Operations is the lifeblood of a distributor as it delivers upon sales\’ commitment of getting material to the customer. And at the end of the day, distribution, and customer satisfaction, is about getting the right material to the customer when and where they need it.
While technology can frequently improve processes, enhance efficiency, perhaps be more cost-effective and generate data that can by mined to enable continuous process improvement, it is people that are needed to execute upon the technology, sometimes interrupt the technology to support customer, or sales, \”emergencies\” and it is the people aspect that conceive new approaches (enhancements and innovations).
Consider when you\’ve seen pictures of Amazon warehouses that have robots running around. There are still people involved in running those warehouses, monitoring the robots and … picking material (or checking it in)! You can\’t \”set it and forget it.\”
For 2017 we\’ve asked Dick Friedman, a noted distribution warehouse and operations consultant, to share his thoughts and some case studies to help distributors (and those who have warehouses for distributing material – some reps, manufacturers). Here Dick shares two examples on how to ensure you don\’t lose a sale opportunity:
Many people think that “supply chain management” (SCM) refers only to inbound transportation from manufacturers and to distributors’ outbound transportation arrangements and activities, not to activities within a distributor’s facility. But successful SCM requires problem-free warehouse operations and inventory management (and constant communications between all partners in a supply chain). Customers are partners in every supply chain, so some people use the term “Customer Logistics” (CL) instead of SC. Here are a few distributor warehouse and inventory problems that limit the success of CL/SC, and tips for avoiding the problems.
Out of Stock But In Stock. Have you had this happen … a truck bringing electrical materials from a manufacturer arrived, was unloaded, and the received material was verified against corresponding PO data; everything needed arrived. But warehouse personnel were too busy filling orders to enter the received material into the system, let alone put away the products. The people who checked in the material did not know that the distributorship was out of stock of the product that had just arrived. 30 minutes after the check in, one of Murphy’s Laws came into play: a customer called with an order for several products, including the out of stock product that had not been “received in.” The rep who took the call told the customer that the distributor was out of stock on that one product, and the customer did not place the order…maybe for the entire order.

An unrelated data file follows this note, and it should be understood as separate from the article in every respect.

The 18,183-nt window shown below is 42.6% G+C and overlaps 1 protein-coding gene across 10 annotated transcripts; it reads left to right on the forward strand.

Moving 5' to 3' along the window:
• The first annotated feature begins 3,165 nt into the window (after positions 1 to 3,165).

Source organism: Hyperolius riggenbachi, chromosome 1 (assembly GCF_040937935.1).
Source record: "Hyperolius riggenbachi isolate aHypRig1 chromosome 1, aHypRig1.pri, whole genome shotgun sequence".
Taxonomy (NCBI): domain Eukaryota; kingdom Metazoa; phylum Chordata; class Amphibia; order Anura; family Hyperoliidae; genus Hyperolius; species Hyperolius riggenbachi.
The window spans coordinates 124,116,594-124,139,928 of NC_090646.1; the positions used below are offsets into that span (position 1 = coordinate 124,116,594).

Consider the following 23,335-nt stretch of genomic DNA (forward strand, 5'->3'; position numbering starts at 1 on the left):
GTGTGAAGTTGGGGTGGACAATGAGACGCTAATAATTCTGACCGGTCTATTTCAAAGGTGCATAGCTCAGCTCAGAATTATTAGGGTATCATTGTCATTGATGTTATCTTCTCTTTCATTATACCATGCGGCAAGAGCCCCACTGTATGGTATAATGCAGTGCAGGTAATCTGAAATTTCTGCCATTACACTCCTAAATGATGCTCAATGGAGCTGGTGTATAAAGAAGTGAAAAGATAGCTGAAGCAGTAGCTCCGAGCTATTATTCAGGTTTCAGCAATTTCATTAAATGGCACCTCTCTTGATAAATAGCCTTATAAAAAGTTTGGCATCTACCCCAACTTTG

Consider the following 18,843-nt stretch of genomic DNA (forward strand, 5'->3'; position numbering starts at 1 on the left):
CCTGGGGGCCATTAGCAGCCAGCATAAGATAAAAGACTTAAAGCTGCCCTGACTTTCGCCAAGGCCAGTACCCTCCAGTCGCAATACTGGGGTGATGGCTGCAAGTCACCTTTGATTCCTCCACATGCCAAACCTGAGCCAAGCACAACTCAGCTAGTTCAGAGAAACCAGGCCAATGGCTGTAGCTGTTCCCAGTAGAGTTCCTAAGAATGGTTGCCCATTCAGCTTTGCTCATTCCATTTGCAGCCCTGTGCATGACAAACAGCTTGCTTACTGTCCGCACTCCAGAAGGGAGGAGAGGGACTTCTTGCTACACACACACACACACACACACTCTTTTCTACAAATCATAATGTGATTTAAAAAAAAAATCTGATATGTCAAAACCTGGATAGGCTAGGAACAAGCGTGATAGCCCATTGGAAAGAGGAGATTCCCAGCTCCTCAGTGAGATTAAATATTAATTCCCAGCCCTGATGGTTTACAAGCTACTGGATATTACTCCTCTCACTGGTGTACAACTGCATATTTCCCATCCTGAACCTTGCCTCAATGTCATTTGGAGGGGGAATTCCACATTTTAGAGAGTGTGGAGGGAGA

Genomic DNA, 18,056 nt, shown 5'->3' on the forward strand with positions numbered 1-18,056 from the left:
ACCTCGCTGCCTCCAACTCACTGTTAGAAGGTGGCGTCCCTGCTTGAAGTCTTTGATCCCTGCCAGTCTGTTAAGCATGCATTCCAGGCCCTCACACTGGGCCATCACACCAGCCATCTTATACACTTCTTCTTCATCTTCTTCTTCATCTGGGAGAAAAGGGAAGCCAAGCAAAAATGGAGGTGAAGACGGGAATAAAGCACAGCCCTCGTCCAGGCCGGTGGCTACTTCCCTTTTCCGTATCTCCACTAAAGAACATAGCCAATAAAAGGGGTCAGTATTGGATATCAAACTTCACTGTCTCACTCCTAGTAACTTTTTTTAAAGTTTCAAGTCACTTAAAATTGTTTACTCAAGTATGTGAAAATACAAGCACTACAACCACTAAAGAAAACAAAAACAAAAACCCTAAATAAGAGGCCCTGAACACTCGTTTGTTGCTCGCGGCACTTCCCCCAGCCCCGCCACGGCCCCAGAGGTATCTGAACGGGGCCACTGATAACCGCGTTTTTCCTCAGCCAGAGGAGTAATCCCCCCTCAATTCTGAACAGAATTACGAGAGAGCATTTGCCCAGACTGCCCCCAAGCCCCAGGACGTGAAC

TIP – If entry of received shipments data often occurs several hours after the physical delivery, as does the put away, consider hiring a part-time person to do the check in, data entry and put away. If the volume of receiving grows substantially, an additional full-time person may be needed. Sales are too hard to come by. Losing sales due to poor information from the warehouse needs to be avoided as it could mean the customer gets \”comfortable\”, or \”served\”, by your competitor.
Keep Customers Happy, At A Loss. When the rep who took the call described above noticed there was no stock of the product needed by the customer, she offered a compatible but higher-quality product – at the same price as the out of stock one. The substitute product was a very slow mover and the purchase cost was more than the sell price paid by the customer. During the next few hours data for the out of stock product was still not entered but a few more customers called for it, and were sold the money-losing substitute. The next morning, data was entered and the products were put away, but a problem was already started. The system detected that the quantity on hand for the substitute had reached its “Min” level, and recommended ordering more, The system, or Purchasing, approved the recommendation and more material was purchased. Since it started as a slow mover, except for this one day, it will be in stock for a very long time. The system ignored the product that had been out of stock because there was no demand for it.
TIP – Use the ERP software feature that allows entry of the code for the product the customer wanted, then canceling it, entering an indicator signifying a substitution and entering the code for the substitute. The system would use data for the substitute in sales reports, but use only data for the formerly stocked-out product in determining when and how much to buy. If there is no such feature in the system, the problem cannot be prevented but can be minimized. Daily, print a report listing products that were sold for less than the target gross margin; data for products sold at a loss would appear at the top.
For more than 40 years, Dick Friedman has helped electrical distributors prevent inventory shortages and warehouse mistakes that lose sales and customers. Dick can be reached at 847 256-1410 for a FREE consultation. Or visit www.GenBusCon.com for more information.
Dick will be sharing other operational case studies and tips throughout the year. What challenges do you face that you\’d like Dick to comment on? As salespeople, have you faced these issues? How do you, or your company, respond?